York and Adams Smart Growth Coalition

More jobs need to fuel York County housing market

More jobs need to fuel York County housing market
A national real estate expert spoke Tuesday about what is needed to boost the local housing market.
Daily Record/Sunday News
Updated: 04/26/2011 04:58:20 PM EDT

York, PA - Most people tie their wealth to the value of their homes rather than to stock portfolios.

"I believe that housing wealth is a big driver to the economy," said Lawrence Yun, chief economist and senior vice president of research for the National Association of Realtors. "While the national housing market is down, it can be hard for the economy to recover."

Yun spoke to local business leaders about his outlook on the national, state and local housing markets at The York County Chamber's Economics Club breakfast Tuesday morning.

Between Jan. 1 and March 31, the median sale price of a local home was $132,900 compared to $148,000 reported during the same time last year, according to the Realtors Association of York & Adams Counties.

Overall, the number of homes sold in York County between January and March fell 8 percent from 757 sold in 2010 to 693 this year, according to the association.

Here's what Yun had to say about the local market:

Q: What must take place in order for the York County real estate market to improve.

A: At this price level, between $130,000 to $150,000, it's always about jobs. Many people in York County who are buying homes are doing so in a very conservative fashion. They are staying within their strict budgets. People with decent jobs can afford to buy a home at this level. Given that the national job creation is showing some signs of recovery -- one million jobs were created last year and, possibly, I'm keeping my fingers crossed, two million jobs this year -- that will mean more jobs for this area and, naturally, that will lead to an improvement in home sales.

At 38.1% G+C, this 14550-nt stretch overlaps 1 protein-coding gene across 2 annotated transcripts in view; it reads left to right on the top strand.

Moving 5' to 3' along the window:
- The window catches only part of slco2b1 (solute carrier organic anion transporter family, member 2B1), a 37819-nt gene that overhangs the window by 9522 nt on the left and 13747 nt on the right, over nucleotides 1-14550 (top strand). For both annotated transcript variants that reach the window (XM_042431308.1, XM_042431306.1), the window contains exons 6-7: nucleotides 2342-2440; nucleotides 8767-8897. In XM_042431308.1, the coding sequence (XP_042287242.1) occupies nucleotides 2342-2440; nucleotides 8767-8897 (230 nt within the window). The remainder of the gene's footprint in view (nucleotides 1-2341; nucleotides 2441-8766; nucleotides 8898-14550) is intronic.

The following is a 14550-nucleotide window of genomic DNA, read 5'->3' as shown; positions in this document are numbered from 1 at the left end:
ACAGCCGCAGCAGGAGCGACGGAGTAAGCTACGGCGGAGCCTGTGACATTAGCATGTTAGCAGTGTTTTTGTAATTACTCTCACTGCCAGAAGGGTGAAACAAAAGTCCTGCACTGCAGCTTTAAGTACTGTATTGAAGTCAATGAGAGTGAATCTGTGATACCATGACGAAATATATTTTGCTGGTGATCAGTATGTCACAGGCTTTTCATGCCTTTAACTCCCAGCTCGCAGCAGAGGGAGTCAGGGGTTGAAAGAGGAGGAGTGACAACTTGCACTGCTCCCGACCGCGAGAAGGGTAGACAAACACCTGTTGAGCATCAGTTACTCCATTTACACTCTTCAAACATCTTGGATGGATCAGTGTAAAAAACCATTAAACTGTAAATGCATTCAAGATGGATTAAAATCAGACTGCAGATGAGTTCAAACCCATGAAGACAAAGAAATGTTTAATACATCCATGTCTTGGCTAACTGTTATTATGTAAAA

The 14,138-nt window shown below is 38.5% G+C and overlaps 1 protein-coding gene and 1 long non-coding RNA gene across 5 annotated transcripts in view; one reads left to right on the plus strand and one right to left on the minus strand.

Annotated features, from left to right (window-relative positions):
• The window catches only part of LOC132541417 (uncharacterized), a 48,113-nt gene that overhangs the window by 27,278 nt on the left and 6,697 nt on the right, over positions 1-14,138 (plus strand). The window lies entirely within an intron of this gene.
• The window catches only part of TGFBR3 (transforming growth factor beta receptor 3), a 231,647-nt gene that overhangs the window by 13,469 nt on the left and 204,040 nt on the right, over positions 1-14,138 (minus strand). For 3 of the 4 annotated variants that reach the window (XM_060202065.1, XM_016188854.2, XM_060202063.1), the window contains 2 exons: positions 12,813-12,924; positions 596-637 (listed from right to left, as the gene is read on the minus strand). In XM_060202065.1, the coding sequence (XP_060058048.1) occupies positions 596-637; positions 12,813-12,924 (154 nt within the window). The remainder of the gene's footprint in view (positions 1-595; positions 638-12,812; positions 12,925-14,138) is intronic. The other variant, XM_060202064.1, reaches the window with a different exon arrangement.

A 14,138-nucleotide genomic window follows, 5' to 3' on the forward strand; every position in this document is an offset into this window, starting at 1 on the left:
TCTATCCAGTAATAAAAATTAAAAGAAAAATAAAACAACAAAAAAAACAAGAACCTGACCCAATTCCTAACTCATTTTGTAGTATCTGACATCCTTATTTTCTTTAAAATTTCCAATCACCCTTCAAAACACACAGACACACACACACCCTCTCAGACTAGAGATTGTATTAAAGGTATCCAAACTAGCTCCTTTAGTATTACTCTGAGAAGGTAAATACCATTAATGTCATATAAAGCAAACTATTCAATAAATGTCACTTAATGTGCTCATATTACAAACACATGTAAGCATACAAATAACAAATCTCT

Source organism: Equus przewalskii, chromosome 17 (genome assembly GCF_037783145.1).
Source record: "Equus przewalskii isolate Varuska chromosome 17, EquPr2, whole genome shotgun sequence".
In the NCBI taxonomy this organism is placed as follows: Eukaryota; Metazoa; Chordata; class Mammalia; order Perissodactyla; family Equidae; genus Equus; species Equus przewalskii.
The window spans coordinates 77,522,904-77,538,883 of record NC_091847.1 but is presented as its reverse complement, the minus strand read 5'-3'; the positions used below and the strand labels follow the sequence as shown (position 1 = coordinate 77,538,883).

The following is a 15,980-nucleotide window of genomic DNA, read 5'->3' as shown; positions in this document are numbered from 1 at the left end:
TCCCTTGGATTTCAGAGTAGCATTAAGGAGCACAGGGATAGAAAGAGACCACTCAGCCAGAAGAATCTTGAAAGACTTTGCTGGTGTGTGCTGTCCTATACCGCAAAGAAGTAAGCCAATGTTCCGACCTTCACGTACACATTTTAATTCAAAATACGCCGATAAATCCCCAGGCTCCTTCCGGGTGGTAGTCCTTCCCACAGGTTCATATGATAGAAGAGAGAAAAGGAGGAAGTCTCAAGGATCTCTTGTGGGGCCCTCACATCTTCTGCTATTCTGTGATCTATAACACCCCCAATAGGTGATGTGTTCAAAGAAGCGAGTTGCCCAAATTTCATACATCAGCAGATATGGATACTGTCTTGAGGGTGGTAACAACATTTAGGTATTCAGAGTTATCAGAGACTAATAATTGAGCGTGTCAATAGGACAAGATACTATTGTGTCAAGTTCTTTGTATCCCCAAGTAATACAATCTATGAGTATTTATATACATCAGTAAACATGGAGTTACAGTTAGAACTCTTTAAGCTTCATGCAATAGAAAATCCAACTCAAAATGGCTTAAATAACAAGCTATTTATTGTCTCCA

Q: Last month, York County's unemployment rate fell four-tenths of a percentage point to 7.2 percent. What does that mean for the local housing market?

A: At 7.2 percent, that's doing very well compared to the national level. That's a good, positive trend. You will likely find that more people are working. That rate is indicative that more small businesses in the area are beginning to hire more people. For the home buyer, it's all about the jobs.

Q: On Tuesday, the average price for regular gasoline was $3.79 per gallon -- a nearly $1 jump compared to this time last year, according to AAA's Daily Fuel Gauge Report. How will the price of gas affect the local housing market?

A: Higher gas prices are a daily reminder that there is something wrong with the country. The higher prices hurt consumer confidence. For those people who need to make longer commutes to work, such as those who drive to Baltimore, the higher gas prices will be a negative. Those people would be less likely to consider York County as a place to live.

Q: Currently, the mortgage interest rate for a 30-year fixed home loan is about 4.8 percent. By the end of the year, rates could climb to 5.5 percent. Will the increase in rates price many people out of the market?

A: The change in rates, at the median sale price, will mean very little to monthly mortgage payments. It will be very minimal compared to higher-priced markets.

sadkins@ydr.com; 771-2047

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